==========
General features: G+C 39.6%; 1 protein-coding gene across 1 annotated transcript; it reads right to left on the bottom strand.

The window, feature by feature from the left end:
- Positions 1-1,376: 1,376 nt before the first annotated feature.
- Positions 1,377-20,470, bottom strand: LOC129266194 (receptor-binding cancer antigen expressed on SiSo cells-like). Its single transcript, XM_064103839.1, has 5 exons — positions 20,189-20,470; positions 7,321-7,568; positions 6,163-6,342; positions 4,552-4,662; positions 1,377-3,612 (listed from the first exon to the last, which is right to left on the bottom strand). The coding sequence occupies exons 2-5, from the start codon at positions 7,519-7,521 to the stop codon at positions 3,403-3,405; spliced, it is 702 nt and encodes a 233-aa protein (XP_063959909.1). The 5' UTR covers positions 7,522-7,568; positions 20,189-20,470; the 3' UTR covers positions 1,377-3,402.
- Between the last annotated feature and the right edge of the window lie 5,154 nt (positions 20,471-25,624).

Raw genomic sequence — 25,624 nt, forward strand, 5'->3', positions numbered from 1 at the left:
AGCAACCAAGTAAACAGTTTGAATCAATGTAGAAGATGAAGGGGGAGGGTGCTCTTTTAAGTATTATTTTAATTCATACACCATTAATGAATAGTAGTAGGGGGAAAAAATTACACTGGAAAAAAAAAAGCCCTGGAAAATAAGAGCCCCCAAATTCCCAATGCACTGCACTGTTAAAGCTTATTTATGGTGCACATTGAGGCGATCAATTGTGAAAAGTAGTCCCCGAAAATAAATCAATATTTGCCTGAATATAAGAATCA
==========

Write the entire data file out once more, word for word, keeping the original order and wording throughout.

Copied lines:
General features: G+C 39.6%; 1 protein-coding gene across 1 annotated transcript; it reads right to left on the bottom strand.

The window, feature by feature from the left end:
- Positions 1-1,376: 1,376 nt before the first annotated feature.
- Positions 1,377-20,470, bottom strand: LOC129266194 (receptor-binding cancer antigen expressed on SiSo cells-like). Its single transcript, XM_064103839.1, has 5 exons — positions 20,189-20,470; positions 7,321-7,568; positions 6,163-6,342; positions 4,552-4,662; positions 1,377-3,612 (listed from the first exon to the last, which is right to left on the bottom strand). The coding sequence occupies exons 2-5, from the start codon at positions 7,519-7,521 to the stop codon at positions 3,403-3,405; spliced, it is 702 nt and encodes a 233-aa protein (XP_063959909.1). The 5' UTR covers positions 7,522-7,568; positions 20,189-20,470; the 3' UTR covers positions 1,377-3,402.
- Between the last annotated feature and the right edge of the window lie 5,154 nt (positions 20,471-25,624).

Raw genomic sequence — 25,624 nt, forward strand, 5'->3', positions numbered from 1 at the left:
AGCAACCAAGTAAACAGTTTGAATCAATGTAGAAGATGAAGGGGGAGGGTGCTCTTTTAAGTATTATTTTAATTCATACACCATTAATGAATAGTAGTAGGGGGAAAAAATTACACTGGAAAAAAAAAAGCCCTGGAAAATAAGAGCCCCCAAATTCCCAATGCACTGCACTGTTAAAGCTTATTTATGGTGCACATTGAGGCGATCAATTGTGAAAAGTAGTCCCCGAAAATAAATCAATATTTGCCTGAATATAAGAATCA